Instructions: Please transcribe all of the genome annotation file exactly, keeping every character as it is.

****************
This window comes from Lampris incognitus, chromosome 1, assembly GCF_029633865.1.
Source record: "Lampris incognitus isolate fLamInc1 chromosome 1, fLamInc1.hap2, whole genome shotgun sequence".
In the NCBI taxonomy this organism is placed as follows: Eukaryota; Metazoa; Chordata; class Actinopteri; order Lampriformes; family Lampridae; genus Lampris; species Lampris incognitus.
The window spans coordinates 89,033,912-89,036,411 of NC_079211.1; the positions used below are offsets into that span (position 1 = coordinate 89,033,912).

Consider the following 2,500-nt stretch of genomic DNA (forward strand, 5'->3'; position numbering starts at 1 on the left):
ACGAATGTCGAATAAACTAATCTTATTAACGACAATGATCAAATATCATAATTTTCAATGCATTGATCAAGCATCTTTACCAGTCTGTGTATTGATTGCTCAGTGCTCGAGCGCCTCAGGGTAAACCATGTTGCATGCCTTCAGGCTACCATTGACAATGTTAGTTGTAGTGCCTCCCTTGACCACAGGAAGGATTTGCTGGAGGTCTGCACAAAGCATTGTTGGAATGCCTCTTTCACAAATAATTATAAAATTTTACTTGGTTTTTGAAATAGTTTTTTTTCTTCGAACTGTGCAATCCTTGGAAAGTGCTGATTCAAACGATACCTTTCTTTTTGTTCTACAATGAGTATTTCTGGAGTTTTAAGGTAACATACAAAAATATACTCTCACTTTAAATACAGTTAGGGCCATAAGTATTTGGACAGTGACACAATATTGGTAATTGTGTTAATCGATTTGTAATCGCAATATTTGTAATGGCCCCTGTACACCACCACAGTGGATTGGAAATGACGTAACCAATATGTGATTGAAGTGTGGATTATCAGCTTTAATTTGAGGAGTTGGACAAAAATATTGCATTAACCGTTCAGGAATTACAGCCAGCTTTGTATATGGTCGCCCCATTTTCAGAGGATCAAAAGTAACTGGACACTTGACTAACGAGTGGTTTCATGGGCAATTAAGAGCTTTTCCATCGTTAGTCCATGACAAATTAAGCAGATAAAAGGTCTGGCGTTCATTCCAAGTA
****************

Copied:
This window comes from Lampris incognitus, chromosome 1, assembly GCF_029633865.1.
Source record: "Lampris incognitus isolate fLamInc1 chromosome 1, fLamInc1.hap2, whole genome shotgun sequence".
In the NCBI taxonomy this organism is placed as follows: Eukaryota; Metazoa; Chordata; class Actinopteri; order Lampriformes; family Lampridae; genus Lampris; species Lampris incognitus.
The window spans coordinates 89,033,912-89,036,411 of NC_079211.1; the positions used below are offsets into that span (position 1 = coordinate 89,033,912).

Consider the following 2,500-nt stretch of genomic DNA (forward strand, 5'->3'; position numbering starts at 1 on the left):
ACGAATGTCGAATAAACTAATCTTATTAACGACAATGATCAAATATCATAATTTTCAATGCATTGATCAAGCATCTTTACCAGTCTGTGTATTGATTGCTCAGTGCTCGAGCGCCTCAGGGTAAACCATGTTGCATGCCTTCAGGCTACCATTGACAATGTTAGTTGTAGTGCCTCCCTTGACCACAGGAAGGATTTGCTGGAGGTCTGCACAAAGCATTGTTGGAATGCCTCTTTCACAAATAATTATAAAATTTTACTTGGTTTTTGAAATAGTTTTTTTTCTTCGAACTGTGCAATCCTTGGAAAGTGCTGATTCAAACGATACCTTTCTTTTTGTTCTACAATGAGTATTTCTGGAGTTTTAAGGTAACATACAAAAATATACTCTCACTTTAAATACAGTTAGGGCCATAAGTATTTGGACAGTGACACAATATTGGTAATTGTGTTAATCGATTTGTAATCGCAATATTTGTAATGGCCCCTGTACACCACCACAGTGGATTGGAAATGACGTAACCAATATGTGATTGAAGTGTGGATTATCAGCTTTAATTTGAGGAGTTGGACAAAAATATTGCATTAACCGTTCAGGAATTACAGCCAGCTTTGTATATGGTCGCCCCATTTTCAGAGGATCAAAAGTAACTGGACACTTGACTAACGAGTGGTTTCATGGGCAATTAAGAGCTTTTCCATCGTTAGTCCATGACAAATTAAGCAGATAAAAGGTCTGGCGTTCATTCCAAGTA